in a recent influential report by the National Research Council (2), the role of the laboratory was introduced as follows:
Science courses and the laboratories associated with them should cultivate the ability of students to think independently. They should provide students with exposure to realistic scientific questions and highlight those aspects that are inherently interdisciplinary. They can also provide opportunities for students to learn to work cooperatively in groups.
Our role as educators requires that we facilitate the students' journey toward independent learning in accordance with current standards in science pedagogy, but we must also remain alert as to what students actually learn and how they learn it. The incorporation of digital data-acquisition systems into the human physiology curriculum has provided wonderful opportunities for student-centered investigative activities in the laboratory. With funding from the National Science Foundation (Division of Undergraduate Education Grant 0309546), we equipped our laboratory with eight complete data-acquisition systems (Biopac) to accommodate several small groups of students in the Human Physiology course working together (the class is capped at 16 students). The equipment was easy to set up and has high reliability, two elements that facilitate student learning by removing apprehension regarding their ability to collect and analyze data of high quality. Through these experiences, students gain confidence and are certainly more accepting of the possibility for independent research and discovery.
In the experience of this instructor, these systems have successfully transformed the physiology laboratory. Students are now more willing than ever to work cooperatively in designing and carrying out their experiments. In accordance with modern science pedagogy guidelines, they collect, analyze, and present their own data while being careful to interpret their findings using established physiological principles. However, it has become apparent that students seldom gain an understanding of the process by which data are collected. In addition, more often than not, students could not interpret the values on their screen in real time. In other words, they accepted the data generated by these devices at face value without ever questioning the accuracy or application of these values. This realization, unexpected and unpleasant as it may have been, should not have been surprising as, up to that point, there was no place in our curriculum to discuss issues of instrument reliability and validity. The only prerequisite for this course is a semester-long course in Human Anatomy, where the emphasis is on dissection and identification of structure and form. The brief exercise described below is administered during the fifth week of our semester-long, sophomore-level Human Physiology course. By that time, students have become familiar with the data-acquisition systems and have even performed experiments of their own design using the EMG module (which includes a basic calibration). For a complete description of all laboratory activities and objectives, the reader is referred to the course website at www.willamette.edu/∼stas/physiology.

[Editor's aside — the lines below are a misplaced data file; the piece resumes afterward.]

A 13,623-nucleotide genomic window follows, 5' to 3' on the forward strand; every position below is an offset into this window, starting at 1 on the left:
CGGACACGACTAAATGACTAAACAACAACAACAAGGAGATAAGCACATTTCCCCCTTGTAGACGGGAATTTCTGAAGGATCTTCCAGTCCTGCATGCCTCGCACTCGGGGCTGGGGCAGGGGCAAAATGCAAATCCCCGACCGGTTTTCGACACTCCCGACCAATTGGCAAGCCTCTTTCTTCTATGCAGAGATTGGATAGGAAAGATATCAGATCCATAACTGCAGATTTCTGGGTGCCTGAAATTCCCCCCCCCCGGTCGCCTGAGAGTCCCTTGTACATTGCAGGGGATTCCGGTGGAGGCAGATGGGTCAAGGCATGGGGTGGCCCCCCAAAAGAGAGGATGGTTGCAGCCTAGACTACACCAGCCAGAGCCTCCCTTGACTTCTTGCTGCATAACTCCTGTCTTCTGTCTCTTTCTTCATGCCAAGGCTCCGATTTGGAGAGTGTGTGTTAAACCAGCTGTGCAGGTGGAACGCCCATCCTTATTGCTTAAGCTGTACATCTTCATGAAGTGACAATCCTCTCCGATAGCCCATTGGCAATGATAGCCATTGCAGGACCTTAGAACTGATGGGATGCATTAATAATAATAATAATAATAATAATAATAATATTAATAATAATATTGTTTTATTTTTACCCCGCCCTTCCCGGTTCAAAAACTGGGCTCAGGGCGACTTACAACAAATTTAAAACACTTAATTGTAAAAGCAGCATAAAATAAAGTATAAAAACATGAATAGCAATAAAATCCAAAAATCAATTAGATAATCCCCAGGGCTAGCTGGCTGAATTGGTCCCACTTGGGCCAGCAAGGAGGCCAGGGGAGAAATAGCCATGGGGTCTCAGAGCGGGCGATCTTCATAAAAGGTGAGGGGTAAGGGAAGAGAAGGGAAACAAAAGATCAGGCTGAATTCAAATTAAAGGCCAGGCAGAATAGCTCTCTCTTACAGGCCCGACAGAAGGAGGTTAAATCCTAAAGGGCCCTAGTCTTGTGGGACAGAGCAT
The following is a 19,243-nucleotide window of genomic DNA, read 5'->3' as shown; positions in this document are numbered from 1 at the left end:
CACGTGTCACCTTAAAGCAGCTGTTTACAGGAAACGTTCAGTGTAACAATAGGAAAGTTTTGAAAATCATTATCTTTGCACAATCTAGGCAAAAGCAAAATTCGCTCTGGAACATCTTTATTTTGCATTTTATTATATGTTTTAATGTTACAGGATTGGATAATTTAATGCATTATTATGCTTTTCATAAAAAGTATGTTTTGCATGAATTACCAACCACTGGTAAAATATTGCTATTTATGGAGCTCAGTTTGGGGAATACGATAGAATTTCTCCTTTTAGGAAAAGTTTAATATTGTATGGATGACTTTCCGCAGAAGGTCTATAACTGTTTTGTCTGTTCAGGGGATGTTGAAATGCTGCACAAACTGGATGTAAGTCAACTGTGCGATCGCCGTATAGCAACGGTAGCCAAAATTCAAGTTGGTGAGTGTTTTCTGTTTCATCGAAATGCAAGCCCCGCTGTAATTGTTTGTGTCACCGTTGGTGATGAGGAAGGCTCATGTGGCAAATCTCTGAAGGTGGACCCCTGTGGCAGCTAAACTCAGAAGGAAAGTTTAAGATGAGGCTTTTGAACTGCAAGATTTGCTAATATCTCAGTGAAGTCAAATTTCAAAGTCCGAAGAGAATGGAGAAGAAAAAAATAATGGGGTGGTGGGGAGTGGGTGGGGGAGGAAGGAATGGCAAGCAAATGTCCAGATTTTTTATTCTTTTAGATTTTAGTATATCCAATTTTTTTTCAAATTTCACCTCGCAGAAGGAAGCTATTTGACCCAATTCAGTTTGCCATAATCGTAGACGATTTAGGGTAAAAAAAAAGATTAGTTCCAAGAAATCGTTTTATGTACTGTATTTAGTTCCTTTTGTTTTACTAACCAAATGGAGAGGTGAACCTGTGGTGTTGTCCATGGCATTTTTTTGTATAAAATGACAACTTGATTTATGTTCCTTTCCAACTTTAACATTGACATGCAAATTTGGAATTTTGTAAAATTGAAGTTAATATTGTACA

The main objective of this laboratory is to study the process of muscle contraction and understand the characteristics of excitation-contraction coupling using the established frog gastrocnemius muscle stimulation model. This objective is explicitly stated on the course website and repeated before the start of the lab. A secondary objective, which is not shared with the students ahead of time, is to help them understand the importance of properly calibrating their scientific instruments, assess the accuracy of their data, and gain confidence in their experimental data and conclusions.
Before the frog dissection, students are warned to always examine all information and data with a critical eye. They are specifically told to “… never take anything for granted …” as they proceed through the experiment. Students are asked to prepare the data collection station, namely, the digital unit (Biopac) and associated peripherals (i.e., force transducer). To test their experimental setup, each group is instructed to gently pull on the transducer (simulating a muscle contraction) and verify that a force reading registers on their computer screen. Students are then asked to measure how many grams of force they generated using the software analysis function and record their answers on the whiteboard. When all the groups have posted all their values, the instructor asks: “How do you know the values are accurate?” After being admonished for the inevitable “… because the computer said so …,” students are challenged to identify some process by which they can confirm the accuracy of their measurement, and again they are reminded to question all results. At this point, the instructor completely removes himself from the laboratory, forcing students to search for answers through peer-to-peer collaborations. The instructor's return ∼10 min later inevitably coincides with at least one group identifying a proposed solution (or stumbling onto it, as the case may be), namely, the generation of a standard curve. The students ask for and receive a set of premarked weights to be used for the task. What the students do not know is that the instructor has deliberately marked all the weights at values different from their actual weight. For example, the 5-, 10-, 15-, and 20-g weights are marked as 4.5, 9, 13.5, and 18 g, respectively. All sets of weights are identically marked, so all students obtain similar results.